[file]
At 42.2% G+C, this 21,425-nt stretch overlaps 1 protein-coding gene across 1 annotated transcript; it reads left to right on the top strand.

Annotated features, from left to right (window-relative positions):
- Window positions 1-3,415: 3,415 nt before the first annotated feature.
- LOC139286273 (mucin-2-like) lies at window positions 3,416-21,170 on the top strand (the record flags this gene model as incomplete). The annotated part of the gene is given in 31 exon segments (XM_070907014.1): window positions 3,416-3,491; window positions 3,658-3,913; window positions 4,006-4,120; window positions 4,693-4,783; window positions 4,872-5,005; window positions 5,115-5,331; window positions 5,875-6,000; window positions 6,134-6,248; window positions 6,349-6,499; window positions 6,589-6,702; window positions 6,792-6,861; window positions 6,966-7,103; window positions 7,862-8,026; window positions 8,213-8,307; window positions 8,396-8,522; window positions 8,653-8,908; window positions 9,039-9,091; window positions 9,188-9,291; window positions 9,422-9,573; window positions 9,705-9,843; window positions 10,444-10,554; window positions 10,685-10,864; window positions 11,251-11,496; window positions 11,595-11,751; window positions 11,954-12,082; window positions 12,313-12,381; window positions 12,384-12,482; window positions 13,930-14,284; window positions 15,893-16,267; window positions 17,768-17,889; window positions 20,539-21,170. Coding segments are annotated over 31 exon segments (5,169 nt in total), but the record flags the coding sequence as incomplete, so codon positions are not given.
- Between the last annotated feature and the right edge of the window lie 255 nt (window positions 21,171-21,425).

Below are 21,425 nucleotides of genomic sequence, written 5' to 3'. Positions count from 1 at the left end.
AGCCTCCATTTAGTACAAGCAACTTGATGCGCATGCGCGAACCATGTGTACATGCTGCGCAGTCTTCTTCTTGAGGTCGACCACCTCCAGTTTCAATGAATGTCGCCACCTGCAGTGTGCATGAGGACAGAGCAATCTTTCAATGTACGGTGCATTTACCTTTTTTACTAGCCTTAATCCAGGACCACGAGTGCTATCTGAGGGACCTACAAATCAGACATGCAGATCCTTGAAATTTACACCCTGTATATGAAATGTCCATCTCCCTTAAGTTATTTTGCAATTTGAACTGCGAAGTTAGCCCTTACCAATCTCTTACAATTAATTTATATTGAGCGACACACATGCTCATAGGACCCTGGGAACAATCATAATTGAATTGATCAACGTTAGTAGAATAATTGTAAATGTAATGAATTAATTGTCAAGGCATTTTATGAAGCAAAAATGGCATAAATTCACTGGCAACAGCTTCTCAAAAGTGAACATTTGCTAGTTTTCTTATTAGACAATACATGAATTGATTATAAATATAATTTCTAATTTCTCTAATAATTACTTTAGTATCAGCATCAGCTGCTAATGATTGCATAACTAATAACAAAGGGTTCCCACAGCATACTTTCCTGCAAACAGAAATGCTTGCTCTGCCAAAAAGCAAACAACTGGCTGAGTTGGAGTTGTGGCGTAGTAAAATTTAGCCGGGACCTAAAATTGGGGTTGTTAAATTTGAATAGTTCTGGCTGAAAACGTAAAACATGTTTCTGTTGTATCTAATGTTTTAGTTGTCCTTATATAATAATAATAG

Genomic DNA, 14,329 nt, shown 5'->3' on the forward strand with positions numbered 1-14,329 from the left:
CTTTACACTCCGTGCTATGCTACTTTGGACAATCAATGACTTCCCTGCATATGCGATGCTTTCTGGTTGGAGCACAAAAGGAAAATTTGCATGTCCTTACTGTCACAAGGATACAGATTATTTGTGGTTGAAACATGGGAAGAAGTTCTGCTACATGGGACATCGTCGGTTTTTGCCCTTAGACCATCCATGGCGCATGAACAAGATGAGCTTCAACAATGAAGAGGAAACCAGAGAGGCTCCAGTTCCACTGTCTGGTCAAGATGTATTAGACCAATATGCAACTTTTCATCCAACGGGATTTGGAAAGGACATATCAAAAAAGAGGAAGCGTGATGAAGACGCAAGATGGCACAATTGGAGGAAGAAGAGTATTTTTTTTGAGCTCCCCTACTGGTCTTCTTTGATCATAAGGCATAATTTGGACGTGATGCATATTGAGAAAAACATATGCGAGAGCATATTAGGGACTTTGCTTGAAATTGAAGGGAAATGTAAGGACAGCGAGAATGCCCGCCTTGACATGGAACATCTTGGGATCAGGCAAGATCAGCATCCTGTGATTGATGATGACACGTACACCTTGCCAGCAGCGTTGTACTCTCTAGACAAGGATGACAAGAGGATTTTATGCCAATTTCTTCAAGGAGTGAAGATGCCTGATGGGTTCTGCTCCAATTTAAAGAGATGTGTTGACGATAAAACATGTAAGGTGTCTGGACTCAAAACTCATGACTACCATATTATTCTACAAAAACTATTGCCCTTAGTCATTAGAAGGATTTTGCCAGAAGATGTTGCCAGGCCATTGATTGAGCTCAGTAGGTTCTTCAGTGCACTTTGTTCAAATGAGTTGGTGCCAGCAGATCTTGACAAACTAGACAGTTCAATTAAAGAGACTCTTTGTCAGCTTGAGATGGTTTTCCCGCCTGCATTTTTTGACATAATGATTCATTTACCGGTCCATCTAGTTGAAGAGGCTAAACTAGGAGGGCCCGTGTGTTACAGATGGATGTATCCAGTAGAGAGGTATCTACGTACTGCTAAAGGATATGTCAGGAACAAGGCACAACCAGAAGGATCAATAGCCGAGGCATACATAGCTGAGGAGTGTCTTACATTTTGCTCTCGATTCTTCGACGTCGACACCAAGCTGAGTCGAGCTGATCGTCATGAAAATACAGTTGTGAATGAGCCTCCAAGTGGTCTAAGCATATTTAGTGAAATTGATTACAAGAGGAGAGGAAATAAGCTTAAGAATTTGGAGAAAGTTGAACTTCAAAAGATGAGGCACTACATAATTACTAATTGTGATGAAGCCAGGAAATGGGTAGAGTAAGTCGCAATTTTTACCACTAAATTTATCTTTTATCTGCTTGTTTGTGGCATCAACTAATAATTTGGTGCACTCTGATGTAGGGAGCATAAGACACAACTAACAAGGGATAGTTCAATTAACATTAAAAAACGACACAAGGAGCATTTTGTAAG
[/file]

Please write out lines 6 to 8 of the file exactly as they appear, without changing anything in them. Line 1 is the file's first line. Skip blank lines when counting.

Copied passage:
Below are 21,425 nucleotides of genomic sequence, written 5' to 3'. Positions count from 1 at the left end.
AGCCTCCATTTAGTACAAGCAACTTGATGCGCATGCGCGAACCATGTGTACATGCTGCGCAGTCTTCTTCTTGAGGTCGACCACCTCCAGTTTCAATGAATGTCGCCACCTGCAGTGTGCATGAGGACAGAGCAATCTTTCAATGTACGGTGCATTTACCTTTTTTACTAGCCTTAATCCAGGACCACGAGTGCTATCTGAGGGACCTACAAATCAGACATGCAGATCCTTGAAATTTACACCCTGTATATGAAATGTCCATCTCCCTTAAGTTATTTTGCAATTTGAACTGCGAAGTTAGCCCTTACCAATCTCTTACAATTAATTTATATTGAGCGACACACATGCTCATAGGACCCTGGGAACAATCATAATTGAATTGATCAACGTTAGTAGAATAATTGTAAATGTAATGAATTAATTGTCAAGGCATTTTATGAAGCAAAAATGGCATAAATTCACTGGCAACAGCTTCTCAAAAGTGAACATTTGCTAGTTTTCTTATTAGACAATACATGAATTGATTATAAATATAATTTCTAATTTCTCTAATAATTACTTTAGTATCAGCATCAGCTGCTAATGATTGCATAACTAATAACAAAGGGTTCCCACAGCATACTTTCCTGCAAACAGAAATGCTTGCTCTGCCAAAAAGCAAACAACTGGCTGAGTTGGAGTTGTGGCGTAGTAAAATTTAGCCGGGACCTAAAATTGGGGTTGTTAAATTTGAATAGTTCTGGCTGAAAACGTAAAACATGTTTCTGTTGTATCTAATGTTTTAGTTGTCCTTATATAATAATAATAG

Genomic DNA, 14,329 nt, shown 5'->3' on the forward strand with positions numbered 1-14,329 from the left: